"That workers are toiling so hard for authenticity amid a wholly artificial environment, meant to evoke another time and another place, causes my heart to skip a beat in admiration of the utter complexity of American life."
- Wayne Curtis in And A Bottle Of Rum...
The United States of America is a mix of so many different backgrounds and ethnicities that has, over time, merged into one steady American culture. As immigrants continue to make their way to our shores, they and their families become Americans too. Their kids grow up speaking English and soon forget the native language of their parents, losing in the process the identity that their ancestors once held true. It's a natural part of cultural integration in any country, but in America it's a bit different because every tradition in the New World is, in a sense, new. Let's take me as an example - I'm a mix of Scottish, Irish, Portuguese and a bit of German, yet, as I'm the product of fifth generation Americans, I have absolutely no connection to the practices or heritage of my people. I am not alone in this situation either. Millions of other Americans have completely lost touch, or simply lost interest with their ancestral past and that's fine because in most places it's not seen as a negative thing.
In hip, young, urban America, however, cultural authenticity is the new dogma for what's cool and interesting. No one wants to go to Cancun for vacation anymore because that's an uneducated American tourist outpost. Cool, educated people want to be in Oaxaca where you can get the "authentic" Mexican experience - real culinary adventures (no burritos) and no cheesy holiday packages. As a teacher in San Francisco's largest Asian community, I was well aware of the distinction between "fake Chinatown" (Grant Street which is the Disneyland version for tourists) and "real Chinatown" (Stockton Street which is where the actual residents shop and eat). No cool San Franciscan would be caught dead eating on Grant Street because it's not "authentic" and if it isn't authentic, it isn't good. I can only surmise that the disdain and fear of the inauthentic stems from an inner embarrassment about our own disassociation from our culture. Our own insecurities about our lack of heritage have created the need to make up for them in full force, which inevitably has lead to snobbery.
Today I watch my generation of Americans without a culture flock with an almost religious ferocity towards the adoption of chosen foreign cultures, always making sure to point out what is commonly misunderstood about them by most of us ("I lived in Italy for a year during college and no one actually eats red sauce.") While I certainly have a desire to fit in and respect the cultural practices and travel the world in the hope of experiencing them, I don't advise doing so at the expense of pleasure or enjoyment. However, there is something genuinely romantic about authenticity when it comes to booze and it's based more on getting something made to standard than mass produced. No one wants to drink tequila from a factory because where's the fun in that? We want tequila made with agave being crushed by a donkey-powered mortar and pestle! We want wine made by a farmer out in the middle of rural France who is making it with the traditional, regional practices handed down to him from generations of other family winemakers! We want to drink single malt in small Scottish pub in downtown Bowmore with a dozen inhabitants of Islay while bagpipes play in the background!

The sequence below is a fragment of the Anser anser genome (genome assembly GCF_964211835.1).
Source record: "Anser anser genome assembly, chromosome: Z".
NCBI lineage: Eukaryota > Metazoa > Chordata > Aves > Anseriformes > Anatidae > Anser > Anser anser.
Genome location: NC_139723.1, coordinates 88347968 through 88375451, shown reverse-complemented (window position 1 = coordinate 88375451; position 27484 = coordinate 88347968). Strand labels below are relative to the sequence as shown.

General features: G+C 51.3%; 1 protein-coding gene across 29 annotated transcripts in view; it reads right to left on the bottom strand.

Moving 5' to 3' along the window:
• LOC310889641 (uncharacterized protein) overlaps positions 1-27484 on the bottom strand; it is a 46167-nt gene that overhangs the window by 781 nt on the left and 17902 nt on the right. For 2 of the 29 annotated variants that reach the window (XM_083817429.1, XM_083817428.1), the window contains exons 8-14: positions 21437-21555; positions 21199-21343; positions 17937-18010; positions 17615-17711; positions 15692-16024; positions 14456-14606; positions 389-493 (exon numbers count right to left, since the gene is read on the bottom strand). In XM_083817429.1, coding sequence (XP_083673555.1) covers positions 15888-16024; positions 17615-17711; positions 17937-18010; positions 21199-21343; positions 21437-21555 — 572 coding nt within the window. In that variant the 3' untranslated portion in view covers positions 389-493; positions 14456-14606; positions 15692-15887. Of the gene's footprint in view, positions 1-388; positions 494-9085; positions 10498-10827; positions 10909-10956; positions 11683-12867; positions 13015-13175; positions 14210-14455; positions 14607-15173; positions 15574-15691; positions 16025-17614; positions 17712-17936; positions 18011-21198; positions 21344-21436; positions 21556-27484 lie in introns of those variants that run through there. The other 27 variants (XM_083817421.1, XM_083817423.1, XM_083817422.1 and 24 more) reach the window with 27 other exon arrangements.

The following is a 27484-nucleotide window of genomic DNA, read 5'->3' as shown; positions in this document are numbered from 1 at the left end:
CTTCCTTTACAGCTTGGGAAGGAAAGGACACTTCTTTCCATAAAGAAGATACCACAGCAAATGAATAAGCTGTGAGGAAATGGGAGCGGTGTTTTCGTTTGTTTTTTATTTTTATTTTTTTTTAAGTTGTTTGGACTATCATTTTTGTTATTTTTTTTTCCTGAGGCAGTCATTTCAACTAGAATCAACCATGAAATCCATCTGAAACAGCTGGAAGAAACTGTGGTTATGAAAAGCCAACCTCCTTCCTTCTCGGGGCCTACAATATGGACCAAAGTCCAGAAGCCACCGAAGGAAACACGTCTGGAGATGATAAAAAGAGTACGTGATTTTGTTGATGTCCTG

While I've spent the last few years researching the authentic practices of making Scotch whisky, Mexican tequila, French Cognac, and American Bourbon, I've spent very little time dabbling in the world of rum. However, I've been plowing my way through a few history books recently and have found that rum is considered to be the true, "authentic" American spirit. It's been around since the beginning of the New World and has played a role in many historical movements. It's never really been the cool thing to drink and it's never seemed to speak to artisans of the authentic the way the above spirits have. Maybe it's because rum is made in so many different ways in so many different places? That might be the case, but ironically enough rum might be the most authentic spirit our culture has! Wayne Curtis writes in his book And A Bottle Of Rum...: "Bourbon fanciers, who often claim for their tipple the title of 'America's spirit," drink one of the most regulated spirits known. To be labeled bourbon, it has to be made with a cetain percentage of corn and aged in a certain kind of barrel. But excessive regulation is not the spirit of America. Unrestricted experimentation is. Rum embodies America's laissez-faire attitude: It is whatever it wants to be. There's no international oversight board, and its taste and production varies widely, leaving the market to sort out favorites. Rum is the melting pot of spirits - the only liquor available in clear, amber, or black variations"
The melting pot of spirits! Yes, our own lack of a definable culture fits in perfectly with the culture of rum itself! Like rum, America is a mix of so many different influences and different styles, so it only makes sense for rum to be authentic to what we are as a culture. As the weeks go by I'm going to be educating myself more about rum and hopefully passing on some interesting facts to all of you. Maybe we'll all learn something cool and authentic about America that makes us proud to know a bit more about ourselves - a combination of many authentic cultures.